Pretty much how I use journal pages, in my own relaxed, fuzzy way at least.
Good to know a perspective of one of the 99% journalists, maybe that text I read somewhere was about a about similar workflow.
Because journaling is not Logseq’s strong point (neither task management), there are other applications that are arguably better at it. But this is something that each user should decide for themselves, thus I said “probably”.
Everyone likes that, but the trade-off is big files (see next point), so there has to be some balance.
It’s not one or the other. Blocks are for notes, while pages are the natural containers of notes. The usefulness of visual graphs is currently available to pages only. Big pages attract too many links, resulting in poor visuals.
Until it is rephrased to focus better on a particular subject, at which point it fits better on that subject’s page, and its references properly connect that subject to other pages. If that subject is a specific day, then it fits better to that day’s journal.
If days in life are the only topics that matter in a graph, there is no need for other pages. Having a journal-only graph is fine, but Logseq is meant for multiple graphs (although currently missing proper inter-graph integration).
Yeah I can understand that. My entries are mostly “in time”, so the journal page makes sense then.
But they are not Logseq! Oops I’m biased!
I use many of Logseq’s unique features in my workflow that makes it uniquely suited for my needs.
I do agree it isn’t suited for long form journaling. Just not something I tend to do either.
Yeah my natural container is often the journal page. So that prevents big files a lot.
To illustrate what minimizing means in my case:
I have 418 Logseq pages, of which 232 are actual files.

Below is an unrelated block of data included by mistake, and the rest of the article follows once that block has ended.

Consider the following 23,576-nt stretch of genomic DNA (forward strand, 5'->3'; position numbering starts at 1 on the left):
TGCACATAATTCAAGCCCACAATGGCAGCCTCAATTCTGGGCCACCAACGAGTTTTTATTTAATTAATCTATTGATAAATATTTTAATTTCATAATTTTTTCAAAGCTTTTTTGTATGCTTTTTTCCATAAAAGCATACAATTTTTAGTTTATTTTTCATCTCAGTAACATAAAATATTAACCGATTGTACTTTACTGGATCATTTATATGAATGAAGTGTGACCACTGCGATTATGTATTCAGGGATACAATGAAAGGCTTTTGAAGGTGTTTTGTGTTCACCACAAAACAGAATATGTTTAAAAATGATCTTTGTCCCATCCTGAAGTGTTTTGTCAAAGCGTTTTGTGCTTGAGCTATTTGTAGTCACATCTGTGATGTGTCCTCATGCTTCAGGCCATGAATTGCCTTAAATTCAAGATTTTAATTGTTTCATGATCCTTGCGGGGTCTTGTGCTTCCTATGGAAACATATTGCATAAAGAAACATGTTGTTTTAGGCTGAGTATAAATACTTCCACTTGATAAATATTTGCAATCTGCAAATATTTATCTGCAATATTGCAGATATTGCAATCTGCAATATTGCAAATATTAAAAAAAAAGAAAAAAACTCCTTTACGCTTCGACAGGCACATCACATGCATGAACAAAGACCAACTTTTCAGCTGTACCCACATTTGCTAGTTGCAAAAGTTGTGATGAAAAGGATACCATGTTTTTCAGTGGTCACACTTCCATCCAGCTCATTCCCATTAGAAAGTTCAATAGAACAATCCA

I have 419 Journal page files. (560 pages total)
I guess I’m not too good at the PKM game yet
Yeah. I think in the end my approach isn’t far off. I just have way more day specific notes than anything else. I do group things on one page as needed though.
These are mostly pages related to my P.A.R.A. set up. So each project, area etc. Have their dedicated page for easy management.
I primarily locate a new entry on the appropriate page. But when I have odd thoughts and I don’t want to take the time to figure out where an idea belongs, I drop in on the Journal. At some future point, some of those ideas are relocated. And some aren’t.
The bold truth is we all probably have more ideas than we’ll ever get around to addressing. What I try to avoid is managing dormant ideas.
by default I create everything on the journal page, but some notes I move to the dedicated page when it’s time to sanitize my journal - many notes are kept on the journal page, but I have this habit to move what makes sense to be on the dedicated page
I have a recurring (daily) task to perform sanitizing
so it has worked well for me, until I arrived at this workflow I tested several ways
Yes, I mentioned the right panel as an option. This is not really an equivalent of split screen, for example there is no shortcut to jump between it and the central panel, nor there is an easy way to open a specific page there (like you can through ctrl+k in the central one). Having split screen would allow accomplishing this easily, e.g. select a block then m t/b to move the block to the other panel top or bottom etc.
Having to constantly check it isn’t faster than just using a mouse. Especially because I barely use a computer for logseq to begin with.
That’s also a big reason for never remembering them, I don’t use them often enough.